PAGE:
Strange Brew
Book Review By Willard Manus

Fans of John Mayall and Eric Clapton (and British blues in general) will love STRANGE BREW--ERIC CLAPTON AND THE BRITISH BLUES BOOM 1965-1970, published by Jawbone, a new imprint of the Backbeat/Thunder Bay publishing group. Researched and written by Christopher Hjort, a Norwegian author and musicologist, the slick 350-page tome follows the lives of Clapton, Mayall, Peter Green and Mick Taylor in day-by-day progression through the pioneering days of rock 'n roll.

"No music is created in a vacuum, and this becomes apparent when the chain of events unfold with a frequently amazing parallel development, more often closely linked than not," Hjort comments in a foreword. "I find the day-by-day format is well suited to put things in perspective. Many of the quotes, interviews, comments and reviews suddenly take on a new significance once they are put in a context of the times."

The book opens with a section detailing the 1965 gig the 20-year-old Clapton played with The Yardbirds. "Inspired by the crossover success of the Rolling Stones, The Yardbirds actively searched for a hit single to take the group from the clubs to the charts," writes Hjort.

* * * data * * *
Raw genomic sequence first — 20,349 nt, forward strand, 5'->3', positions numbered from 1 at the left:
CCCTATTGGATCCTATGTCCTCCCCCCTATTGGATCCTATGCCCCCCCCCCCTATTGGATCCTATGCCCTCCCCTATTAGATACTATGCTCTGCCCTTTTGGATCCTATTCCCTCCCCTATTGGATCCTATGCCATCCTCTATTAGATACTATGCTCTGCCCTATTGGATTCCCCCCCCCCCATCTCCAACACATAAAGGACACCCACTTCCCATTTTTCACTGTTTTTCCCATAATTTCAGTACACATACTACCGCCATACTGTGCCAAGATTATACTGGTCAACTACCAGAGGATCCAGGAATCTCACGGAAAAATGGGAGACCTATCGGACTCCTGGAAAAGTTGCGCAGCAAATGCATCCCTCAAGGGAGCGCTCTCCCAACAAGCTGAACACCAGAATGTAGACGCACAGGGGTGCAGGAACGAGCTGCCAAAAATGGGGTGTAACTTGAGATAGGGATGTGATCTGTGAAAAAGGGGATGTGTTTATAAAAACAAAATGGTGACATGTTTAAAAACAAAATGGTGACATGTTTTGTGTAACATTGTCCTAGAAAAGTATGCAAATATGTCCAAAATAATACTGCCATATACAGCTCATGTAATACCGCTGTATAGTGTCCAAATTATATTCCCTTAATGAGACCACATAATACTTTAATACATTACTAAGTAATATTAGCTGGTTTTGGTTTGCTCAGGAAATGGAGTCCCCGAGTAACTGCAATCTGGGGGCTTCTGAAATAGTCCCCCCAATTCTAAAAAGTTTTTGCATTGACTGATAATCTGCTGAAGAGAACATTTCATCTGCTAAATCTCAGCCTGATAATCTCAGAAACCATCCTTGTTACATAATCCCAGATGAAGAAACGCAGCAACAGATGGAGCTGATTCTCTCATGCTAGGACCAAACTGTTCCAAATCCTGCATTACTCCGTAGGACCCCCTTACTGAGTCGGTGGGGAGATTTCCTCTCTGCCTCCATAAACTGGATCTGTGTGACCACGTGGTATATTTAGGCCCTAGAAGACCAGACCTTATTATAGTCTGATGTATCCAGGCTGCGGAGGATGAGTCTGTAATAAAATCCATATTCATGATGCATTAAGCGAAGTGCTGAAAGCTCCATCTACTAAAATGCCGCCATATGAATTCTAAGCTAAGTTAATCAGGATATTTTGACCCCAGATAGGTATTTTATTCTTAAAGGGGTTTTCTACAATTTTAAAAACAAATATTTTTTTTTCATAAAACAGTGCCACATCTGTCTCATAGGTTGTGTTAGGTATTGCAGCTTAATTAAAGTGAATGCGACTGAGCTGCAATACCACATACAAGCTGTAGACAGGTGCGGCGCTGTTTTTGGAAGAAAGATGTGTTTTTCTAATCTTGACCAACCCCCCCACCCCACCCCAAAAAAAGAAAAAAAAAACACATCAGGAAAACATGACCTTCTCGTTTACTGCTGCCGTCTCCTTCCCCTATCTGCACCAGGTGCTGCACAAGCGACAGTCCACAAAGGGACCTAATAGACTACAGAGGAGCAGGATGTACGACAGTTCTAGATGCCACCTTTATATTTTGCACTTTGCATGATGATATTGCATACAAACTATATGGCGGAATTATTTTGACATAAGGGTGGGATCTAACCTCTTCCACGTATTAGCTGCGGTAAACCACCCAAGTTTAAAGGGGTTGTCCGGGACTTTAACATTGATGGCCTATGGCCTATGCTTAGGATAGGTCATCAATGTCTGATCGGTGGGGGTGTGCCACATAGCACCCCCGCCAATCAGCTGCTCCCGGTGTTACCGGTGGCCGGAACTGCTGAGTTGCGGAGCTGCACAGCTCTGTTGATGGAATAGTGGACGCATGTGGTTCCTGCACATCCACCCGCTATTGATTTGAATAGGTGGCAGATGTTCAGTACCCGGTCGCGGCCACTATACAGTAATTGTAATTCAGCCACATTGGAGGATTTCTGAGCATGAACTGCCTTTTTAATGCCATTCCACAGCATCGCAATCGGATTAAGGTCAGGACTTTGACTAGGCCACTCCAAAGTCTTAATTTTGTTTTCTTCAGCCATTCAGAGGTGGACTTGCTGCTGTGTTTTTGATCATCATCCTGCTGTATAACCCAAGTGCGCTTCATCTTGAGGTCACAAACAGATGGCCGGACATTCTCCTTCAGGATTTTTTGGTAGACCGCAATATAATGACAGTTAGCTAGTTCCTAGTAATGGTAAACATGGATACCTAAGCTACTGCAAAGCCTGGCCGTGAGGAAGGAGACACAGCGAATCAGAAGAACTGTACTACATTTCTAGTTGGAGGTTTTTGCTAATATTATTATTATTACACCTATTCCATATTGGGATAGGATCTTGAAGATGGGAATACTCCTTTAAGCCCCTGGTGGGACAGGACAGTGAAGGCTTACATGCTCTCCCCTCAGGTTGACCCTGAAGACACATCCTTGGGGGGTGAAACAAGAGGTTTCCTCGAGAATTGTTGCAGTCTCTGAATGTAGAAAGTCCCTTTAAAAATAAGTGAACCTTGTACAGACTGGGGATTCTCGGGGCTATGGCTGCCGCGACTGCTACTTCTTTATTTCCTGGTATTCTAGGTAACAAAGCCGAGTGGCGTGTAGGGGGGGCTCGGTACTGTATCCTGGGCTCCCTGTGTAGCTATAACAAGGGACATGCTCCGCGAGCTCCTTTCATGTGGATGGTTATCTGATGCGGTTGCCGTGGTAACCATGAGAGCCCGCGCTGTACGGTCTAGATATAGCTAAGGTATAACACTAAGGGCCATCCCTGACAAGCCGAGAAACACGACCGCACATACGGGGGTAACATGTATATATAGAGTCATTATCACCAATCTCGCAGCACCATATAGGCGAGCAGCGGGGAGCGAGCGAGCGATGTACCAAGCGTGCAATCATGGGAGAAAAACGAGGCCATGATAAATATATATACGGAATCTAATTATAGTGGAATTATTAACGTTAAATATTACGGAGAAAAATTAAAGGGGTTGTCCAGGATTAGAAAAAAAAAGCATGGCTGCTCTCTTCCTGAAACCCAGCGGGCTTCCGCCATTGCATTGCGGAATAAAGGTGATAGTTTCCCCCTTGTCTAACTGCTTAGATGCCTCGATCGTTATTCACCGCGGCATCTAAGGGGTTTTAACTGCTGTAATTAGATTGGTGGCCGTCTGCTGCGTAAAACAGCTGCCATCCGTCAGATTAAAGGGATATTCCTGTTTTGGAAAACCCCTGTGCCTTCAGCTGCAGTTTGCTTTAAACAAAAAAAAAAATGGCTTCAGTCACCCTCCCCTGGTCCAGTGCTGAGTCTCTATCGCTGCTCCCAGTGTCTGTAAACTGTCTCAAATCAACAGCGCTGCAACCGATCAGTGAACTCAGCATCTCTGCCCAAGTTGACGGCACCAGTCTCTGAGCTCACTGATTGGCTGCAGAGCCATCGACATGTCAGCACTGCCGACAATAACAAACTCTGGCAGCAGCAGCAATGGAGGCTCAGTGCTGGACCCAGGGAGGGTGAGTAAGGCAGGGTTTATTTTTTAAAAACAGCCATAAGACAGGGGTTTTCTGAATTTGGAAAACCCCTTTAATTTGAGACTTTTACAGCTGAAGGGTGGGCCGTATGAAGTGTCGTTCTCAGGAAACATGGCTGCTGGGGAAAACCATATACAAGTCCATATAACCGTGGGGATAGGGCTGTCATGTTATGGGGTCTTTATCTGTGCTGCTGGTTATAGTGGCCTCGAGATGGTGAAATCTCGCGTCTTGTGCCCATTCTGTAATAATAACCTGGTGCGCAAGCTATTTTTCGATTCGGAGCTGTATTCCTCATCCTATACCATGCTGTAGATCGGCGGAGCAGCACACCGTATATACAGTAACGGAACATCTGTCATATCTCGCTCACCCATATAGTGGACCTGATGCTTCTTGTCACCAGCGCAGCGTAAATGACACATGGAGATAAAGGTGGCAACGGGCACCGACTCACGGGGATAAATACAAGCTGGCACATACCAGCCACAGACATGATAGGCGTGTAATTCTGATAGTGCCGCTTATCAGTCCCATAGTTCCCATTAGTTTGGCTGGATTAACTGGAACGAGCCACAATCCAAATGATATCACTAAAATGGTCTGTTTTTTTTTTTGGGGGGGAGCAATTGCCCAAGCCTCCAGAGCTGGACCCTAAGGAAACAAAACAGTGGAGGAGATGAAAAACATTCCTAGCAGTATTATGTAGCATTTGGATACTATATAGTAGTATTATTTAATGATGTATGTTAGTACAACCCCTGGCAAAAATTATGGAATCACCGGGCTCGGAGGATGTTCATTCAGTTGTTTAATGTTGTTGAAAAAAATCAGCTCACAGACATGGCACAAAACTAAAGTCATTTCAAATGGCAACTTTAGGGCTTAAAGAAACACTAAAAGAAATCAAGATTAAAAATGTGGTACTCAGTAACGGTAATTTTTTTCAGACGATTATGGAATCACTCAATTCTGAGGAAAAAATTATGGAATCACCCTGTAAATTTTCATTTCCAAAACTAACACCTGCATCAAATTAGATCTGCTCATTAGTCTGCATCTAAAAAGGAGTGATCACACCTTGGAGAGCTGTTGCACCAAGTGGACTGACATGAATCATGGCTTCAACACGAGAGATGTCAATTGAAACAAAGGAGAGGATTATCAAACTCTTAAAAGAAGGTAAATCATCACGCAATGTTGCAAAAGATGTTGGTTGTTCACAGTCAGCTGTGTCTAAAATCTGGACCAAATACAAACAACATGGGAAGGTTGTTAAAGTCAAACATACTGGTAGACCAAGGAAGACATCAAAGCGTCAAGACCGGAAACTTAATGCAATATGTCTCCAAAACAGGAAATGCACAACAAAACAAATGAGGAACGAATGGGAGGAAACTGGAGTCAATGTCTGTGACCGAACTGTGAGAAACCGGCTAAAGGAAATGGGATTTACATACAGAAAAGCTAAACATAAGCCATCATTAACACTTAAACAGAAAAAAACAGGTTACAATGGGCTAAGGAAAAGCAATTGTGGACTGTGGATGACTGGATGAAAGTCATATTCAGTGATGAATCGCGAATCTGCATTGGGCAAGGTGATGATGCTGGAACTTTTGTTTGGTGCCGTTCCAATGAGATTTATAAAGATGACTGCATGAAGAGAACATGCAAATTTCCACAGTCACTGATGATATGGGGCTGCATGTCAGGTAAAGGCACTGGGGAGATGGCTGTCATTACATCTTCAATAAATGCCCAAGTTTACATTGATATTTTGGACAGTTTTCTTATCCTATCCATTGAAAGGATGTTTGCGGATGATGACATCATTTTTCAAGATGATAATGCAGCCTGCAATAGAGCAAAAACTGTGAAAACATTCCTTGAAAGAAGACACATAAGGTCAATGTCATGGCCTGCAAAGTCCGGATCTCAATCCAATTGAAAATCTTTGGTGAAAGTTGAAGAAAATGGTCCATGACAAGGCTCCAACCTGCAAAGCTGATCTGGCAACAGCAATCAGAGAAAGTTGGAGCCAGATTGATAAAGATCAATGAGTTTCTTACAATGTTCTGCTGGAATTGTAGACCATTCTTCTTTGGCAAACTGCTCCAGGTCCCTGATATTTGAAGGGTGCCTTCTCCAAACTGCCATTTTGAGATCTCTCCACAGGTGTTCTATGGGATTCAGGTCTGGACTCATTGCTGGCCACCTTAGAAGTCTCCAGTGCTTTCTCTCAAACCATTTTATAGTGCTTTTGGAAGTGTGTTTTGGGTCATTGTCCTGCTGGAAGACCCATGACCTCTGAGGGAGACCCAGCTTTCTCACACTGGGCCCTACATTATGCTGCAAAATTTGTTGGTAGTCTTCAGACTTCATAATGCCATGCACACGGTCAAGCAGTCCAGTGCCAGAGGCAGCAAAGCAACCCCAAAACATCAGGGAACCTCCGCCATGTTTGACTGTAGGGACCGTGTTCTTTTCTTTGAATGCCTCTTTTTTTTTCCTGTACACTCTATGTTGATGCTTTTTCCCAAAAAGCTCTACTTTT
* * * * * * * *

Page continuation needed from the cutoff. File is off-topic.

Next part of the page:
STRANGE BREW'S final diary entry, dated Fri. 18, 1970, reads, "The Stones throw a birthday party at Olympic studio in West London for Keith Richard and Bobby Keys, who not only share the same birthday but were both born in 1943. Eric Clapton joins the party and so does Al Kooper, who is in town recording his own album at London's Trident Studio with British musicians. During the night, a steaming version of the as-yet-unreleased Jagger-Richard song "Brown Sugar" is taped, with Clapton on slide guitar. Richard considers this version so strong that it is initially scheduled for release, but in the end another version taped at Muscle Shoals, Alabama, is put out instead."

STRANGE BREW is packed with juicy anecdotes like that, culled from reviews, radio/TV appearances, first-hand accounts and recollections. The book offers a treasure trove of information, especially about Mayall and Clapton. The latter's jaundiced view of the music business is worth quoting: "The people around you with contracts can only make you believe you're not free. Being a musician should be the freest life anybody could wish for. You don't really have any ties to anything or anybody. Except for your music."